Too pricey to sue Blue Chip directors, say liquidators
Out-of-pocket investors in the failed Blue Chip property investment scheme have lost their last hope of gaining compensation.
Blue Chip's liquidators announced yesterday that they had not been able to get funding to sue Blue Chip's directors, and were winding up the liquidation.
Former Cabinet ministers Wyatt Creech and John Luxton and Blue Chip founder Mark Bryers were among the directors targeted in legal action alleging reckless trading during their time at the helm.
Meltzer Mason Heath (MMH), the liquidators of 50 Blue Chip companies for the past five years, said it had proved impossible to secure the necessary funding to prosecute a large and complex claim. The proceedings against the directors and auditors had ended "by consent of all parties involved".
Blue Chip collapsed in February 2008. About 1200 mostly older investors are still owed up to $120 million.
The liquidators' action was running in parallel with a similar case brought by Auckland barristers Paul Dale and Daniel Grove.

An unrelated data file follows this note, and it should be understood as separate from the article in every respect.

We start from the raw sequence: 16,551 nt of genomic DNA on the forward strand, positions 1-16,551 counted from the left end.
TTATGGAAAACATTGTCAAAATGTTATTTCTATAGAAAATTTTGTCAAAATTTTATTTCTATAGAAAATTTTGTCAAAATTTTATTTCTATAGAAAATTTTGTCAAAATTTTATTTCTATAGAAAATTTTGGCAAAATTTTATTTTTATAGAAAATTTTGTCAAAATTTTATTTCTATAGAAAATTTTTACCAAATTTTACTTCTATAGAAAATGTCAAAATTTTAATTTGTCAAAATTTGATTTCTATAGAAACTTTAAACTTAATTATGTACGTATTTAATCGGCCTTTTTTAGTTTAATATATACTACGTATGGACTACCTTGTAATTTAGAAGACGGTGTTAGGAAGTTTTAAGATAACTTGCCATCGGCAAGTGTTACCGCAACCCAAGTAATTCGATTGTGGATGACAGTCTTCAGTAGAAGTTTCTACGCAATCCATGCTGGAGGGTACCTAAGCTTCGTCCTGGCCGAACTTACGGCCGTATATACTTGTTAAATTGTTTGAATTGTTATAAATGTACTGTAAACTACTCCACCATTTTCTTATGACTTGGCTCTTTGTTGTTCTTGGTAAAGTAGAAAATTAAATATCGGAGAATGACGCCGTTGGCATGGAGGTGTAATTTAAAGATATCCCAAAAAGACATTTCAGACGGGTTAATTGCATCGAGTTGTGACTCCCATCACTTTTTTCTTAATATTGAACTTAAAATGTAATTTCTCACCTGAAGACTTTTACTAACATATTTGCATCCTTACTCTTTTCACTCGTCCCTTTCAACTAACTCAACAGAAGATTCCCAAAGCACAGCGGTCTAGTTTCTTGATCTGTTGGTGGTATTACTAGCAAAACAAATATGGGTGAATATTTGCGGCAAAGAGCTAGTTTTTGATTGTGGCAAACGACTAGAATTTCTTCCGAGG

Dale and Grove successfully took a case to the Supreme Court on behalf of 235 Blue Chip victims which resulted in settlements with the developers of apartment buildings they had invested in. However, the barristers were also unable to raise funding for the action against directors.
MMH said investors were not asked to contribute funds because even if the action were successful, there may have been little left in the pot once liquidation costs and secured and preferential creditors - including the Inland Revenue Department - were paid.
MMH principal Jeff Meltzer said the case would need a judgment in favour of investors of at least $15m to cover these costs. "That's far greater than any court has ever awarded and that was a major factor in us having to bring a halt to it.
"We think we had very good claims but there was no entity or organisation prepared to put up the funding."
MMH had been approached by other liquidators interested in taking over the file but in the end this did not proceed, he said.
Palmerston North Blue Chip investor Garry Abbiss said it showed company directors were not held accountable for their actions in New Zealand.
The Blue Chip collapse had had a huge effect on his life. "I will be bitter on my dying day. I don't trust anyone." Fairfax NZ